The minimal wishes we see a bunch lately in our area is and a thumbnail below of one:

    6 person cab
    525 hp
    med cabinet inside crew area
    85' three section
    2000 pump
    frt bumper hydraulic and electric reels
    three 250' xlays
    rear "suction" with 2 rear slide in 6" x 15' suctions hose
    1200' of 5"
    500' of 2.5"
    1000' of 1" forestry hose on a reel
    145' of ground ladders
    800 water (yes 800)
    50 foam
    two positon aerial and monitor controls
    air and 120 power to the tip
    lots of compartmentation

    Does this make any sense or can someone explain to me the downsides? Yes, I am trying to learn from this question, not promoting or selling a darn thing. Just curious of anyones experience with something like this? Please share.

    Stay safe and good luck.

    GUY
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  5. #25
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    Default same thing but mid mount

    although, personally, I am not a big midmount fan, here is the same thing, same specs, 85', 800 water, 135 ish ground ladders, 50 foam, 2000 pump, yada yada...it "seems" to make a little sense for that smaller ruralish department that cannot ensure timely responses. Does this have any validity or is it totally crazy?

    I am trying to be humble and learn a little from you "quint guys"...

    Thanks in advance for the insight.

    Stay safe and good luck.

    GUY.
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  6. #26
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    Originally posted by FYRTRUCKGUY2
    Curious on one thing though....what about the small to midsize community that was a sleepy little farming community that has begun to see urban sprawl, growing with alot of residential two/three stroy homes and unsure how to handle it with little manpower? It seems as though there is a bit of a trend for departments that never owned an aerial at all, now wanting a pumper with "ladder" capabilites. This is usually due to manpwer shortages of the timely second unit or aerial response. This may be a regional thing, but there seems to be alot of people tryign top accomplish this of late.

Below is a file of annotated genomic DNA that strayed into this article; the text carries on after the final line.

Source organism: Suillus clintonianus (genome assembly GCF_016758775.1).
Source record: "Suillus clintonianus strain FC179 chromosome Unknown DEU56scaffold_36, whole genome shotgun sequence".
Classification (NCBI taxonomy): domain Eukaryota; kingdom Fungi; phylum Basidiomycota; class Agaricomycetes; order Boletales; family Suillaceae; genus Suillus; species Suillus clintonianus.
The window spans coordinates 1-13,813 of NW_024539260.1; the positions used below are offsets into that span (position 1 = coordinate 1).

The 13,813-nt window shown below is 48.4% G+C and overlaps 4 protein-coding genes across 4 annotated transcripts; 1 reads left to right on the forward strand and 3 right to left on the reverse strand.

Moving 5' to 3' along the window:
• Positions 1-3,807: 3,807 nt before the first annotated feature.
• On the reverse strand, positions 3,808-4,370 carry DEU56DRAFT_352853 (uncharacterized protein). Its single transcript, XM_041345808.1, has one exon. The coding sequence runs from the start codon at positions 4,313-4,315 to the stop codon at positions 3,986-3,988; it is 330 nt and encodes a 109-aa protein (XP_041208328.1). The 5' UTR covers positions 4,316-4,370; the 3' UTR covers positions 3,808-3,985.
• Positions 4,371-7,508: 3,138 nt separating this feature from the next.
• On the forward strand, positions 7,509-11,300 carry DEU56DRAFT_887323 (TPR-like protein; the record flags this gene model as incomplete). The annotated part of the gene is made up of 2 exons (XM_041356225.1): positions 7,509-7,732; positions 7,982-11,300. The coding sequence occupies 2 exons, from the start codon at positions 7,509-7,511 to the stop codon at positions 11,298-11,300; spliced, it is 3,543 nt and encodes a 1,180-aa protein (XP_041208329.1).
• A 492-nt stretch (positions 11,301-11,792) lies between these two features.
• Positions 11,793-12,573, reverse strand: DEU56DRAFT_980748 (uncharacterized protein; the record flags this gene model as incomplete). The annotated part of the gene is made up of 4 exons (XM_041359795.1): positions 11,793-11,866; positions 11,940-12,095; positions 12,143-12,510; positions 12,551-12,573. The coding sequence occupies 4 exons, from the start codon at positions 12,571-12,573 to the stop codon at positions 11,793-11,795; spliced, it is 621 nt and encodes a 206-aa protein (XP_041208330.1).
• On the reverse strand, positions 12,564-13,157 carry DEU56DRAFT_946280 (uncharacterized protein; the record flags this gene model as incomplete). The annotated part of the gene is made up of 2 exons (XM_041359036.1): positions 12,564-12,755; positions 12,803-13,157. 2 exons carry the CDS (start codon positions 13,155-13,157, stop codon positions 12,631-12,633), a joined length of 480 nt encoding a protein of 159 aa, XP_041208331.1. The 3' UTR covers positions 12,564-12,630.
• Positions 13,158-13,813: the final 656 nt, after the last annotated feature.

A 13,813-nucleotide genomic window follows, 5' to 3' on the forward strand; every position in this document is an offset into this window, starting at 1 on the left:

There is definitely a trend toward deployment of aerial apparatus in places that never considered them before, and I doubt that's just regional. If I looked back 20 years in West Central Berks, I'd have seen 18 volunteer fire companies with a total aerial complement of (1) snorkel, (1) ladder-quint and (1) telesquirt. Today (after some consolidations), I see the same area covered by 14 fire companies/departments, most volunteer and a few combo, with a total aerial complement of (2) ladder-quints, (1) ladder-quad, (1) tower/ladder-quint, (1) tower/ladder and (1) telesquirt. At the same time, the number of engines in that same area has dropped from 29 to 23, and one or two more may go soon.